Smitten Ice Cream in Mission SF to reopen following vandalism
The owner of a San Francisco ice cream shop says she has a lot to be grateful for after her store was vandalized nearly a month ago. She plans to reopen her business this week after receiving overwhelming support from the community. The owner is Jewish and the vandalism included messages saying Free Palestine.
SAN FRANCISCO – The owner of a San Francisco ice cream shop plans to reopen her doors after her store was vandalized nearly a month ago.
Monday afternoon, Robyn Sue Fisher and her team prepared for the grand reopening of their store, Smitten Ice Cream, in the Mission District.
Fisher said she is grateful for the overwhelming support she has received from the community and has a message of love in this divisive time: Smitten is another word for love, and ice cream is a way to bring people together in these difficult times.
So she introduced a new flavor to reflect that.
Fisher named the new flavor “I Choose Love,” made with a blend of strawberries, raspberries and blueberries.
She said she was starting again after the vandalism.
It’s an “intentional way to bring our product to life in the way we’ve chosen to respond,” Fisher said as she prepared the ice cream. .
It was a show of resilience after working here for six years.
On October 25, around 2:45 a.m., she said two masked men were seen using baseball bats to break the front windows.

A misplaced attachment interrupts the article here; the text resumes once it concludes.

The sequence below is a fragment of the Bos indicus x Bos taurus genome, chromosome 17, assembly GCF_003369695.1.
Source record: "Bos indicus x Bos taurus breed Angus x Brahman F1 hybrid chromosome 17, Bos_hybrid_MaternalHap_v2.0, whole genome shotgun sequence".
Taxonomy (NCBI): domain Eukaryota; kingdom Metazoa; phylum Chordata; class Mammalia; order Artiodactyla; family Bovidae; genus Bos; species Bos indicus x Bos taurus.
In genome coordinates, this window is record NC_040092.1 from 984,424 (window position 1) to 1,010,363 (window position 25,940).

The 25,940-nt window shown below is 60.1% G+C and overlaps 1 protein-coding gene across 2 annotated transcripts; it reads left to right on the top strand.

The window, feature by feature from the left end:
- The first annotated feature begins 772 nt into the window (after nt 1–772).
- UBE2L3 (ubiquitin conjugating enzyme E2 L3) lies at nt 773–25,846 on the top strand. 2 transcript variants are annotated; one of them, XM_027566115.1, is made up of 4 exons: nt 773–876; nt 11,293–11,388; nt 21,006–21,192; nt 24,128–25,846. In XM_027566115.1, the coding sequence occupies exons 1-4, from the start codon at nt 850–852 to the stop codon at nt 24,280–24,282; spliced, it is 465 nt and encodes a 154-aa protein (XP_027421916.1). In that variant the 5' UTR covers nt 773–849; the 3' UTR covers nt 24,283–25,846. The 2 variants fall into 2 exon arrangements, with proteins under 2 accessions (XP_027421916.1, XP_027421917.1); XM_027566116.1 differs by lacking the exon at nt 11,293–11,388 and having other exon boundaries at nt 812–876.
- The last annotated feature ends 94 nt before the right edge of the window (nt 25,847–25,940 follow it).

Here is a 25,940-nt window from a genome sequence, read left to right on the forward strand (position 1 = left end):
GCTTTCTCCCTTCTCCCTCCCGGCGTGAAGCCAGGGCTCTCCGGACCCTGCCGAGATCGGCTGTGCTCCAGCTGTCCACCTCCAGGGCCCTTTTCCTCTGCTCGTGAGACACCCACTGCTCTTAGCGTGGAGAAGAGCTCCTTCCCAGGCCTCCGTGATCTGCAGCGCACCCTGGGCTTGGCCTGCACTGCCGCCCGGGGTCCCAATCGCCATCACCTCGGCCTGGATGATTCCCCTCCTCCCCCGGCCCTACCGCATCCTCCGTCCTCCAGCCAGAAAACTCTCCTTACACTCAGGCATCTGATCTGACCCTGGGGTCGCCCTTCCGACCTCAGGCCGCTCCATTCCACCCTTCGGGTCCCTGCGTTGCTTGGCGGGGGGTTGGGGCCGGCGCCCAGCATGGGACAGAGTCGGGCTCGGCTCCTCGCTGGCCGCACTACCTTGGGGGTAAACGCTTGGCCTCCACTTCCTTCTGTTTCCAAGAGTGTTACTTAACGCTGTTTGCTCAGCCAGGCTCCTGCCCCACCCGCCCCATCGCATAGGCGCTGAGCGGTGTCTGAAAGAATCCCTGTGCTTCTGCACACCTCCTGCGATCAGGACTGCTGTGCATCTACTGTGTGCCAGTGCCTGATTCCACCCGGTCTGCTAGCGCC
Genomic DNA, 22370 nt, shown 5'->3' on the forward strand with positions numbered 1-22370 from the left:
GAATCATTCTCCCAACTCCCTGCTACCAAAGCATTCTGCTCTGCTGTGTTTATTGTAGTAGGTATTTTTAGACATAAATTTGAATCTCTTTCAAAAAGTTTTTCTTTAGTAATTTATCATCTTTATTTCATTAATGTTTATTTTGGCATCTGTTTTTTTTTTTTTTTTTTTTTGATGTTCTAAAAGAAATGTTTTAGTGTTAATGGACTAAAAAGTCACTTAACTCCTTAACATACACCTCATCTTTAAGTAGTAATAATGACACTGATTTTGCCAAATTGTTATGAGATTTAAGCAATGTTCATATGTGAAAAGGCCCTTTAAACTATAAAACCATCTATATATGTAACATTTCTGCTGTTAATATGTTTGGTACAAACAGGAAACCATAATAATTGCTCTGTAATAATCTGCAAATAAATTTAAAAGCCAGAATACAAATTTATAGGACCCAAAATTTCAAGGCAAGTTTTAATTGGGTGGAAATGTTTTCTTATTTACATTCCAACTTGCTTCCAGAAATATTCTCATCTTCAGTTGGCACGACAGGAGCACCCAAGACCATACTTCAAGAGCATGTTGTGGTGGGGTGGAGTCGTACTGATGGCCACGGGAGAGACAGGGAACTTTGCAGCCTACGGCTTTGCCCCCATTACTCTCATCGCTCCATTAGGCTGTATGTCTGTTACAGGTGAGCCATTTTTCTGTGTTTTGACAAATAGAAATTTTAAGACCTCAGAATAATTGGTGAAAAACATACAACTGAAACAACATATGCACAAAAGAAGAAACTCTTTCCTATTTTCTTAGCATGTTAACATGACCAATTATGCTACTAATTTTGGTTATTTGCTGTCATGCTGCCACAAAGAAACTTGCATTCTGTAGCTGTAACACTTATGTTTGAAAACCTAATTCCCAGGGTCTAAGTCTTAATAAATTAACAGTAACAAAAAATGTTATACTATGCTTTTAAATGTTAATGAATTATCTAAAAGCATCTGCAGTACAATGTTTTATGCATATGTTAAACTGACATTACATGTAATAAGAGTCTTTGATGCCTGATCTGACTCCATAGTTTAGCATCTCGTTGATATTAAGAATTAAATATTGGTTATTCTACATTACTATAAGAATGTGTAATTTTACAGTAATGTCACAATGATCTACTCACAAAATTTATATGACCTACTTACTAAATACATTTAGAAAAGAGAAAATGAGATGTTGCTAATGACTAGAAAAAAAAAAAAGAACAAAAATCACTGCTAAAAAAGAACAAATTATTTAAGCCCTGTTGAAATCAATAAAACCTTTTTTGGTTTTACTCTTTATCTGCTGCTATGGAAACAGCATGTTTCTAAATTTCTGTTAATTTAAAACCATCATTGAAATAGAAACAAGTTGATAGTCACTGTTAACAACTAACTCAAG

She said they spray-painted “Free Palestinian,” which was misspelled, and “Out the Mission.”
Fisher, who is Jewish, said she did not know why her store was targeted.
“Whatever reason this happened, it was to create fear and sow discord,” she said.
A friend started a GoFundMe that raised more than $100,000 to help pay for repairs and salaries for her 16 employees.
Neighbors said they can’t wait for Smitten to reopen.
“I heard about the vandalism a few weeks ago. I was pretty devastated. I’ve been coming here for years,” said neighbor Anna Marie, who declined to give her last name.
“It’s great that they’re resilient and bringing us back so we can all benefit,” said neighbor Jeremy Mikush.
Fisher released an open letter of thanks to the community to express his gratitude for their support.
She said she wanted to fight hatred with love, with the help of ice.
“Ice cream is a magical, disarming food. It has this unifying force. It’s hard to be mean to people when you’re eating an ice cream cone,” Fisher said.
In addition to the ice cream, Fisher will also sell merchandise and proceeds from clothing sales will benefit the Courage Museum at the Presidio.
Amber Lee is a reporter at KTVU. Email Amber at Amber.Lee@Fox.com or text/leave a message at 510-599-3922. Follow her on Facebook @AmberKTVU, Instagram @AmberKTVU or Twitter @AmberKTVU.